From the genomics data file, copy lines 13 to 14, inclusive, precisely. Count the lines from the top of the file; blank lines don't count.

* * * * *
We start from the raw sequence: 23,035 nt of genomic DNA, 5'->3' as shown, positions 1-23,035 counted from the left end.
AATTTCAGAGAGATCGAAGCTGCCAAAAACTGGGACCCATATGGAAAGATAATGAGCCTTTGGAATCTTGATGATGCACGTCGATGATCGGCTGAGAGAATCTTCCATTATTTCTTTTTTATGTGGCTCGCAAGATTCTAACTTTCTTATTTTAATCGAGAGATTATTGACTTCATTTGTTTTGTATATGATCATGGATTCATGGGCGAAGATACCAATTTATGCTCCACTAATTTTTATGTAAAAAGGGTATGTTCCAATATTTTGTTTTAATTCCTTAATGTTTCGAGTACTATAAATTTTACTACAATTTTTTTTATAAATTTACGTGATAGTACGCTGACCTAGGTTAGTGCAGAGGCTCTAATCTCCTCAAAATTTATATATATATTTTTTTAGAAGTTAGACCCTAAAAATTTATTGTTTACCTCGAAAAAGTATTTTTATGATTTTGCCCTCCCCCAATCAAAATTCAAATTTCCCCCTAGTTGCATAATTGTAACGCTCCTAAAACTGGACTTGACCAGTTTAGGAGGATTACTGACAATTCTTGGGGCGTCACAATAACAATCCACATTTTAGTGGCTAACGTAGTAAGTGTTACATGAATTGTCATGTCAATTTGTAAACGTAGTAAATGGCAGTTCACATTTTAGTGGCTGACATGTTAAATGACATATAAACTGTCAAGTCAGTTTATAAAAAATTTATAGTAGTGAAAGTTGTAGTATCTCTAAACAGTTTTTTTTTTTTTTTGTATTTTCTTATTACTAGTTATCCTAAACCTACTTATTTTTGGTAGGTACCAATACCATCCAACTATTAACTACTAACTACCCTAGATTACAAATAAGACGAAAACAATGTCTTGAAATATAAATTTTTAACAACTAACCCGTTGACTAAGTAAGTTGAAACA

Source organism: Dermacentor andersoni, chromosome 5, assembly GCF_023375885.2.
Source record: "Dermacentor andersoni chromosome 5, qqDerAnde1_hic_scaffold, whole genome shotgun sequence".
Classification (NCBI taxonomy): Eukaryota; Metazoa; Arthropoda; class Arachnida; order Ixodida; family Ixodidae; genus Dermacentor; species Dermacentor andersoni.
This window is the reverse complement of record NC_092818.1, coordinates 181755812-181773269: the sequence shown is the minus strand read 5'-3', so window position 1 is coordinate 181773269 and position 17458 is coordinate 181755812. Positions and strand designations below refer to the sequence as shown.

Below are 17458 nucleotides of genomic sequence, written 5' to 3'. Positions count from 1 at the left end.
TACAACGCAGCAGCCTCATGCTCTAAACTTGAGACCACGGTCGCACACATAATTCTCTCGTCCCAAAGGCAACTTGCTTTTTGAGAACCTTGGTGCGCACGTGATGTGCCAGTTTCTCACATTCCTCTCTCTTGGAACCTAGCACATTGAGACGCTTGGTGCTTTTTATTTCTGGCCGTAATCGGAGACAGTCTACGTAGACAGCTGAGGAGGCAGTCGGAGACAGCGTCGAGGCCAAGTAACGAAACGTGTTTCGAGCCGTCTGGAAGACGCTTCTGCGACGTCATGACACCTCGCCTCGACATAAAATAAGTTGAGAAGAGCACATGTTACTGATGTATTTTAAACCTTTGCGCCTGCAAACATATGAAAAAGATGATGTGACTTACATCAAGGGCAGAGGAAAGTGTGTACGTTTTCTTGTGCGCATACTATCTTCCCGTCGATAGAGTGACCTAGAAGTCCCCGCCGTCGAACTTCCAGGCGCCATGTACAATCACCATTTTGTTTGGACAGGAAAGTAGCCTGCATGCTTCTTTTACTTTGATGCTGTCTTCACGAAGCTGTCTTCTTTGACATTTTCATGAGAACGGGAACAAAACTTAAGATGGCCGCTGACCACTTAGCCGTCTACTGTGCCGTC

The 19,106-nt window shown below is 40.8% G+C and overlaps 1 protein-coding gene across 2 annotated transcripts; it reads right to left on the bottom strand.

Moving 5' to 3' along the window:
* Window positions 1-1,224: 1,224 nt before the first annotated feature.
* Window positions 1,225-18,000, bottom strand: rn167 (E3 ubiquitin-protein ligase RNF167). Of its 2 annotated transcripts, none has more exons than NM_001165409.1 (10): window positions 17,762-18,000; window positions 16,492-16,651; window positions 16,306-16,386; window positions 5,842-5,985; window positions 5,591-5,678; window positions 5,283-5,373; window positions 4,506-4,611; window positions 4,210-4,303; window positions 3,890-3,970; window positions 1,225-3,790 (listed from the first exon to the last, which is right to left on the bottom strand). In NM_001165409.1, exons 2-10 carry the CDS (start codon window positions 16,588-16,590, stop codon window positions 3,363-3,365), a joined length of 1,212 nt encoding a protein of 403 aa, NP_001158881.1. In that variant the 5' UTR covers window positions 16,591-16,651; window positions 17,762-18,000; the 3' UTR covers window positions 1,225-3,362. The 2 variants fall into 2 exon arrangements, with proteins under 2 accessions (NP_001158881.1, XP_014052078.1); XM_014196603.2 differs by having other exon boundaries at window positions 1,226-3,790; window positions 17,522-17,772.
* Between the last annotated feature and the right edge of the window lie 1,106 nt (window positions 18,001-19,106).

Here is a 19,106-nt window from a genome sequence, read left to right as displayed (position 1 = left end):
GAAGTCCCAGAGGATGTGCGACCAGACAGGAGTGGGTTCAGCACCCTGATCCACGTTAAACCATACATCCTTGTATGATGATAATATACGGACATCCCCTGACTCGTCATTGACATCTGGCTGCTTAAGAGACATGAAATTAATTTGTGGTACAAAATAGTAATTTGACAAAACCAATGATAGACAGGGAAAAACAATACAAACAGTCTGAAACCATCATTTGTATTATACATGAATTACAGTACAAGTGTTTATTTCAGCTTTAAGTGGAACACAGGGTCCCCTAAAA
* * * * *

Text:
* Between the last annotated feature and the right edge of the window lie 1,106 nt (window positions 18,001-19,106).

Here is a 19,106-nt window from a genome sequence, read left to right as displayed (position 1 = left end):